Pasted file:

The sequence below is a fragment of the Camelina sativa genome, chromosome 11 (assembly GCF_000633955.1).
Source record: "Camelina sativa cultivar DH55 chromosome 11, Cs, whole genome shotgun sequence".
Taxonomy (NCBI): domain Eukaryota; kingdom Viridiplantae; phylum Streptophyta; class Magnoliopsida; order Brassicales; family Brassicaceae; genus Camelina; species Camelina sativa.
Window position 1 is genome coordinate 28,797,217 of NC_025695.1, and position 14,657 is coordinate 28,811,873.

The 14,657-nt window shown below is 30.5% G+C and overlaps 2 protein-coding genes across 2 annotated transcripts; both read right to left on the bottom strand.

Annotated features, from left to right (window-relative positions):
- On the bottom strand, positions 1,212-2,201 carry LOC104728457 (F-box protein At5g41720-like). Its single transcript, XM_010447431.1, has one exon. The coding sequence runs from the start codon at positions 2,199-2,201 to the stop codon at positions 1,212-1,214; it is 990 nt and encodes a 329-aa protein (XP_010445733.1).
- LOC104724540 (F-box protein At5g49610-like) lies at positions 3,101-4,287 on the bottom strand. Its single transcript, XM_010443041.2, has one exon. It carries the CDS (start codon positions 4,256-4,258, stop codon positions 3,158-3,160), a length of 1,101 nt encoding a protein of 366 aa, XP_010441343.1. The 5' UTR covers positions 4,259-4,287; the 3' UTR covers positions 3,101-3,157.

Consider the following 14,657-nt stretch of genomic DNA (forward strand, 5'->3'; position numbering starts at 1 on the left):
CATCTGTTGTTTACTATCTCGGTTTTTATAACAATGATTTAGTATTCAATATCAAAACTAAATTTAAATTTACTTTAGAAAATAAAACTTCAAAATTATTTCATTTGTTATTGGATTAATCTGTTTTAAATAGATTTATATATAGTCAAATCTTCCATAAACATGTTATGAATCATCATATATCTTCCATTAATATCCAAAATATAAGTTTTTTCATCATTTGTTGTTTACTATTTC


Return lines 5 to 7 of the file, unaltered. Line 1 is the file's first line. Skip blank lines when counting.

The 14,657-nt window shown below is 30.5% G+C and overlaps 2 protein-coding genes across 2 annotated transcripts; both read right to left on the bottom strand.

Annotated features, from left to right (window-relative positions):
- On the bottom strand, positions 1,212-2,201 carry LOC104728457 (F-box protein At5g41720-like). Its single transcript, XM_010447431.1, has one exon. The coding sequence runs from the start codon at positions 2,199-2,201 to the stop codon at positions 1,212-1,214; it is 990 nt and encodes a 329-aa protein (XP_010445733.1).